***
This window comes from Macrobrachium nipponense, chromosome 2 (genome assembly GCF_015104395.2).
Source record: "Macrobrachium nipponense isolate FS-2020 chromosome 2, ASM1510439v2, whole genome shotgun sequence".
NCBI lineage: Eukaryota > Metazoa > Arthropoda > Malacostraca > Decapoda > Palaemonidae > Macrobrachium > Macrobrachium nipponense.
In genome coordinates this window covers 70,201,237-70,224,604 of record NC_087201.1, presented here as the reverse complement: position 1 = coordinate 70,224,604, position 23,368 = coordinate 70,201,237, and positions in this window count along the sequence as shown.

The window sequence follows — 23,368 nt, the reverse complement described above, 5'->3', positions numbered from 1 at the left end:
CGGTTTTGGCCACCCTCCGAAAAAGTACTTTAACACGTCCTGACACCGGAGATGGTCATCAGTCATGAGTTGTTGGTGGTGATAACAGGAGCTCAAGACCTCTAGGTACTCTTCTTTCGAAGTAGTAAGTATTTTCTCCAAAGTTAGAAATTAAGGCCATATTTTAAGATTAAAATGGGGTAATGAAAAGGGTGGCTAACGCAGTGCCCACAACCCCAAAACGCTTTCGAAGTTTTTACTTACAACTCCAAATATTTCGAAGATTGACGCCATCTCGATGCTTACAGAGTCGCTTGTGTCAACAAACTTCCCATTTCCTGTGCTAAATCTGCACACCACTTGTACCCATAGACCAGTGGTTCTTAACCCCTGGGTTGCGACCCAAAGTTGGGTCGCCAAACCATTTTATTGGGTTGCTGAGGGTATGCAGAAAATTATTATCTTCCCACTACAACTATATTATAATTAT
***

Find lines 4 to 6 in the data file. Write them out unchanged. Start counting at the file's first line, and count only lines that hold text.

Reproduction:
In genome coordinates this window covers 70,201,237-70,224,604 of record NC_087201.1, presented here as the reverse complement: position 1 = coordinate 70,224,604, position 23,368 = coordinate 70,201,237, and positions in this window count along the sequence as shown.

The window sequence follows — 23,368 nt, the reverse complement described above, 5'->3', positions numbered from 1 at the left end:
CGGTTTTGGCCACCCTCCGAAAAAGTACTTTAACACGTCCTGACACCGGAGATGGTCATCAGTCATGAGTTGTTGGTGGTGATAACAGGAGCTCAAGACCTCTAGGTACTCTTCTTTCGAAGTAGTAAGTATTTTCTCCAAAGTTAGAAATTAAGGCCATATTTTAAGATTAAAATGGGGTAATGAAAAGGGTGGCTAACGCAGTGCCCACAACCCCAAAACGCTTTCGAAGTTTTTACTTACAACTCCAAATATTTCGAAGATTGACGCCATCTCGATGCTTACAGAGTCGCTTGTGTCAACAAACTTCCCATTTCCTGTGCTAAATCTGCACACCACTTGTACCCATAGACCAGTGGTTCTTAACCCCTGGGTTGCGACCCAAAGTTGGGTCGCCAAACCATTTTATTGGGTTGCTGAGGGTATGCAGAAAATTATTATCTTCCCACTACAACTATATTATAATTAT